“The waters started rising during the night, and I was able to get to the Operations Center by first light the next morning. One of the first things I saw was a small Beagle swimming by Station One. When I retrieved him, he went limp with exhaustion, and I knew if I had not gotten to him, he would have drowned. I’ll also never forget having to mount a jet ski by the airport with a bag of tools to repair a generator at the Water Treatment Plant.”
Video Part 1: In this first part, learn what it was like when employees realized they must abandon the operations center, and what measures have been taken to mitigate another catastrophic flooding of our operations center.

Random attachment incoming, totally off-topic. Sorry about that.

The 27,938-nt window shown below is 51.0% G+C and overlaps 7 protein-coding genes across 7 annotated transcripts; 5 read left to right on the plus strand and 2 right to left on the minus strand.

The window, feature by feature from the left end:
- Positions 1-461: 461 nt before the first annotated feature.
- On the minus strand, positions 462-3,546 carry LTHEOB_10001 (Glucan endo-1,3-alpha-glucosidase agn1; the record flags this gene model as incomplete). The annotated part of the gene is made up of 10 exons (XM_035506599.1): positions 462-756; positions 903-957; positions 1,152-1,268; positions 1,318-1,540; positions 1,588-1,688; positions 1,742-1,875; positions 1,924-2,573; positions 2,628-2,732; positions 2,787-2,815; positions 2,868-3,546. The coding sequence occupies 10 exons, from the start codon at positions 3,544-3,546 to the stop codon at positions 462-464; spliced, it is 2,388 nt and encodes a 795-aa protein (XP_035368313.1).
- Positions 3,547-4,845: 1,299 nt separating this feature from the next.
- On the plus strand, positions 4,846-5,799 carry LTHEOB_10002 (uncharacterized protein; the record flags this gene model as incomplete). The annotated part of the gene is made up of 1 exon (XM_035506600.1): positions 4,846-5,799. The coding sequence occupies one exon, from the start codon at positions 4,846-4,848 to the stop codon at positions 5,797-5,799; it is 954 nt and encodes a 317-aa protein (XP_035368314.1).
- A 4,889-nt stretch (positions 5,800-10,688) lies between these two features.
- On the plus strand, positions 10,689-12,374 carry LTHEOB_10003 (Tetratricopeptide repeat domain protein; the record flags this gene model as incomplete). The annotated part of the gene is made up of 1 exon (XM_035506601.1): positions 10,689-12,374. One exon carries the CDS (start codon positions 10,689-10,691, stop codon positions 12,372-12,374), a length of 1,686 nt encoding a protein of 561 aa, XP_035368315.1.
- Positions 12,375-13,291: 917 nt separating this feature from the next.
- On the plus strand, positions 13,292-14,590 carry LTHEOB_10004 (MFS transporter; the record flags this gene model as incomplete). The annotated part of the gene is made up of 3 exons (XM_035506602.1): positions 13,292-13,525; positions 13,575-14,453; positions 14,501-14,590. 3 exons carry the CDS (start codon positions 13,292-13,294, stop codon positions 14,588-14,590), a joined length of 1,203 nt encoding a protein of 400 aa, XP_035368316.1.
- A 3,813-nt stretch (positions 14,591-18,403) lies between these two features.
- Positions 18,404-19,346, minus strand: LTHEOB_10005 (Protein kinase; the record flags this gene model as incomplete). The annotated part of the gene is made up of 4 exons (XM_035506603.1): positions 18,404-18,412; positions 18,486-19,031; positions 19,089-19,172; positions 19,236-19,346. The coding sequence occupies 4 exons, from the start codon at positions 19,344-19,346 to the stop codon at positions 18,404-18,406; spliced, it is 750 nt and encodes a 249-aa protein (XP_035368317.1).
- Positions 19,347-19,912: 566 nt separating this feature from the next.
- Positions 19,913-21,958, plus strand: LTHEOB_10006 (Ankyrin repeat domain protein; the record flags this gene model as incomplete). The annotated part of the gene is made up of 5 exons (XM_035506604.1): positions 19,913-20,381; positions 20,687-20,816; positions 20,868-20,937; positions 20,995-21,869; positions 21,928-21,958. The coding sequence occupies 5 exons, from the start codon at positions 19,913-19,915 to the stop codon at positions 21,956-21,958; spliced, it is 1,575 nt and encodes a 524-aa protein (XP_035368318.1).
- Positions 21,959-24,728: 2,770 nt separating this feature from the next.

Video Part 2: You may remember the day, 20 years ago, when Greenville went dark following Hurricane Floyd. What you may not know was the intensity of the battle to keep the lights on despite the odds. Watch the heroic story of how GUC employees fought to save Greenville's electric point of delivery substation, and what has been done since to ensure the lights don't go out again.
Video Part 3: During the “Flood of the Century,” GUC employees worked tirelessly to provide quality drinking water and continue treating wastewater. In the final video of our three-part series, experience the stories of how employees fought mother nature and never gave up; see what has been done to keep our plants operational in the event of another catastrophic flood.